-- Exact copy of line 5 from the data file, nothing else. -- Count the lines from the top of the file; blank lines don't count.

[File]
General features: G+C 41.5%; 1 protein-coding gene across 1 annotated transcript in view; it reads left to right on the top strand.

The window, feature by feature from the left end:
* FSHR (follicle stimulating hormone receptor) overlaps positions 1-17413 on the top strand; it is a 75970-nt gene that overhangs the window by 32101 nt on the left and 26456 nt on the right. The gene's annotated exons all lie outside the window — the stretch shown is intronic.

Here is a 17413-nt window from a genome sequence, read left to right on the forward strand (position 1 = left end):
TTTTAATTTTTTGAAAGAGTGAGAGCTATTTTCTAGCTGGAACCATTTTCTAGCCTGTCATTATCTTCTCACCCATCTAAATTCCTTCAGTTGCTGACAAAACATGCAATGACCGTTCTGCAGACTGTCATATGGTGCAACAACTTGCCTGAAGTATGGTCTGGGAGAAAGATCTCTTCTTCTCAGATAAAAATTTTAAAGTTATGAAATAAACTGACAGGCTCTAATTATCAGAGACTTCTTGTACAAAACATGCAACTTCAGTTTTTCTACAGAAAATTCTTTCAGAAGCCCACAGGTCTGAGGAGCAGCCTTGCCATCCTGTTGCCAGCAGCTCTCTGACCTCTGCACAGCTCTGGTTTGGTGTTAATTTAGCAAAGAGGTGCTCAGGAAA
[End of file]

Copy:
TTTTAATTTTTTGAAAGAGTGAGAGCTATTTTCTAGCTGGAACCATTTTCTAGCCTGTCATTATCTTCTCACCCATCTAAATTCCTTCAGTTGCTGACAAAACATGCAATGACCGTTCTGCAGACTGTCATATGGTGCAACAACTTGCCTGAAGTATGGTCTGGGAGAAAGATCTCTTCTTCTCAGATAAAAATTTTAAAGTTATGAAATAAACTGACAGGCTCTAATTATCAGAGACTTCTTGTACAAAACATGCAACTTCAGTTTTTCTACAGAAAATTCTTTCAGAAGCCCACAGGTCTGAGGAGCAGCCTTGCCATCCTGTTGCCAGCAGCTCTCTGACCTCTGCACAGCTCTGGTTTGGTGTTAATTTAGCAAAGAGGTGCTCAGGAAA